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  6. The great promise of autonomous technology is that it will make getting around a whole hell of a lot safer. Robo-cars won’t get sleepy, angry, drunk, or distracted. That gives them a massive advantage over us carbon-based lifeforms, which is why automakers will begin offering cars with at least some autonomous tech within three to five years. Yes, there are problems to be solved. The companies pushing this transition have to perfect their hardware and software, and deal with messy regulations and insurance questions.

    Then, they have to convince consumers to surrender control. In that battle, at least, they’ve got plenty of ammunition. There is mounting evidence that letting humans do the driving isn’t the hottest idea, and this week saw two more studies they can add to the pile.

    On Tuesday, AT&T released research that underscores just how terrible we are at keeping our eyes on the road—a fundamental prerequisite for good driving.
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  7. a list of 10 reasons 3D printing hasn't quite caught on yet and what is holding the technology back
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  8. Another problem with maps is that once you make them, you have to keep them up to date, a challenge Google says it hasn't yet started working on. Considering all the traffic signals, stop signs, lane markings, and crosswalks that get added or removed every day throughout the country, keeping a gigantic database of maps current is vastly difficult. Safety is at stake here; Chris Urmson, director of the Google car team, told me that if the car came across a traffic signal not on its map, it could potentially run a red light, simply because it wouldn't know to look for the signal. Urmson added, however, that an unmapped traffic signal would be "very unlikely," because during the "time and construction" needed to build a traffic signal, there would be adequate opportunity to add it to the map.

    But not always. Scott Heydt, director of marketing at Horizon Signal Technologies, says his company routinely sets up its portable traffic signals at road construction sites. Frequently, they are simply towed to a site and turned on.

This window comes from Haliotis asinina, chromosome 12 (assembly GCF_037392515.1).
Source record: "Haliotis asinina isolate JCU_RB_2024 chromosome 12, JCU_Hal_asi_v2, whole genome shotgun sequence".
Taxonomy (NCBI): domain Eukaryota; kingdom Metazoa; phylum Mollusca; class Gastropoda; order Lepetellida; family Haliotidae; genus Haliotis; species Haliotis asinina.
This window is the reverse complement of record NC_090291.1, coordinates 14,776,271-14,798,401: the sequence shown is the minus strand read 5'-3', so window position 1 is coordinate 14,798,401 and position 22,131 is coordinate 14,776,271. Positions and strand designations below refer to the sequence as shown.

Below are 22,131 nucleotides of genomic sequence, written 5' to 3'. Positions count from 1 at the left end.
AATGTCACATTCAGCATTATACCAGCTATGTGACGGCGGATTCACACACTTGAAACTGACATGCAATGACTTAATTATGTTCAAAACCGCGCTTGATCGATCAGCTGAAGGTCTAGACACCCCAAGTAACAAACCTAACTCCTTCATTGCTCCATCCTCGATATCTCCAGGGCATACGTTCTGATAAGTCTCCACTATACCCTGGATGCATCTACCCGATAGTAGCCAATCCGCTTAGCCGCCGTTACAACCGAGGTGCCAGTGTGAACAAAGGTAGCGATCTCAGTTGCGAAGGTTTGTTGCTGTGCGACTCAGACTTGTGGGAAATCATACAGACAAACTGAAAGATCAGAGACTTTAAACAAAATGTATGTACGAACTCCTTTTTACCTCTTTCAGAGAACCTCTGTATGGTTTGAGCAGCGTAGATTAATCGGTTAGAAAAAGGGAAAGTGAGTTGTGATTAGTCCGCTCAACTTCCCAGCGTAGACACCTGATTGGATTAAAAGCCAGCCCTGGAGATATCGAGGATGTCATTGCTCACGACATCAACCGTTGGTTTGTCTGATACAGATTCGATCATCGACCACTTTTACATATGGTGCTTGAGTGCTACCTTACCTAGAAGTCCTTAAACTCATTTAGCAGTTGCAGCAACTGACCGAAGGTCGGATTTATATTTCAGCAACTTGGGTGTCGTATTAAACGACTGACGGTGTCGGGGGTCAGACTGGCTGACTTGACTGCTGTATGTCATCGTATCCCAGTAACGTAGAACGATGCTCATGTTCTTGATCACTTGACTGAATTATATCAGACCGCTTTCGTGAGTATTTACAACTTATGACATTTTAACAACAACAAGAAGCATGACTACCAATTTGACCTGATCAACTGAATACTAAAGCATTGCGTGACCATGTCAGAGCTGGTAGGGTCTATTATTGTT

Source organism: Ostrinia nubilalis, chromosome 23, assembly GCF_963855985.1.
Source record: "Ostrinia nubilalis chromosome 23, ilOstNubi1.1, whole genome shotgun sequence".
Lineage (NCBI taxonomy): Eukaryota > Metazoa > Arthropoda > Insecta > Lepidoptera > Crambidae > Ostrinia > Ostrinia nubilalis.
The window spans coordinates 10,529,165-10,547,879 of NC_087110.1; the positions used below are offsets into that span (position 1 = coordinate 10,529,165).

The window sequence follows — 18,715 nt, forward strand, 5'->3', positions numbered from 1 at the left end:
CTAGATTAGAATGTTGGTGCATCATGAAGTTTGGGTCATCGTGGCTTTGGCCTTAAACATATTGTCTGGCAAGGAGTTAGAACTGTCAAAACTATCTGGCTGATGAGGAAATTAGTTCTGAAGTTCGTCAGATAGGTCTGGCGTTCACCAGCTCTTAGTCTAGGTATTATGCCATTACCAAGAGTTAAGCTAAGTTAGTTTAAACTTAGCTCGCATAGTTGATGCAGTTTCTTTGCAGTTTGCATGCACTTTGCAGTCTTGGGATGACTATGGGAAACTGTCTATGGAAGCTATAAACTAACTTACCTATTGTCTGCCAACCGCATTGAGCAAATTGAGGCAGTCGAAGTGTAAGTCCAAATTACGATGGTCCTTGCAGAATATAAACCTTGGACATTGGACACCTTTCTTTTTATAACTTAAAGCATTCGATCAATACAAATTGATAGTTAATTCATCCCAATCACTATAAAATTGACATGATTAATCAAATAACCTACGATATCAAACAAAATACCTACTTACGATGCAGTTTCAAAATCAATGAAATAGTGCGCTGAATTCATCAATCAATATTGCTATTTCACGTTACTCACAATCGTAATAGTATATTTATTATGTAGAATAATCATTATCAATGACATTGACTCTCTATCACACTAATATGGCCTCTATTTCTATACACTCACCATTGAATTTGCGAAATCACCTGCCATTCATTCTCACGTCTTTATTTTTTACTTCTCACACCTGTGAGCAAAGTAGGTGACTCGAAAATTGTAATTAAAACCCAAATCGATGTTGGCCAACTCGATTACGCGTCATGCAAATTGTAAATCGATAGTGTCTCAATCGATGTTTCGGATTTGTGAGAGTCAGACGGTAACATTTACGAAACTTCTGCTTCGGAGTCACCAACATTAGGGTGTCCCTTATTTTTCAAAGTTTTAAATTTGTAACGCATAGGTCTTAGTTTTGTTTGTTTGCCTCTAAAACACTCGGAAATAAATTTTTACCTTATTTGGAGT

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  9. Departments of Interpol and Europol are beginning to crack down on gangs profiting off of a fairly new form of illegal activity: food fraud. Former drug dealers have hung up their dime bags and moved into the food counterfeiting game because, as it’s still in its nascent stages, legal consequences are almost negligible. The payoff for substituting cheap, low-quality, and often dangerous ingredients for certain in-demand foods and beverages far outweighs the risk — because that makes sense! Welcome to the modern food system; you must be new here.

    So there’s now a black market to create additional profits on food that’s already dirt-cheap, thanks to well-oiled industrial food production. Drug runners don’t need to have MBAs to realize that the risks of their old ventures (jail time, turf wars, dead customers) far outweigh those of the new (angry foodies).

    As reported by The Independent, some of these substitutions seem fairly benign: Spanish olive oil passed off as extra-virgin Italian; lower-proof alcohol masquerading as vodka; impostor tuna. But consider that the Spanish olives were washed in deodorant, the lower-proof alcohol was mixed with industrial solvent, and the tuna was mislabeled because its mystery-fish source couldn’t be traced … you can see where we’re going here.
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  10. if packers have been delighted by the increased output, workers’ rights advocates say that runaway production increases have also jeopardized safety. While employees have always experienced challenging conditions along the cut line, Darcy Tromanhauser, program director for Immigrants & Communities at the Nebraska Appleseed Center for Law in the Public Interest, warns that line speeds in meatpacking plants are now “dangerously fast.
    Tags: , , , , , , by M. Fioretti (2013-12-07)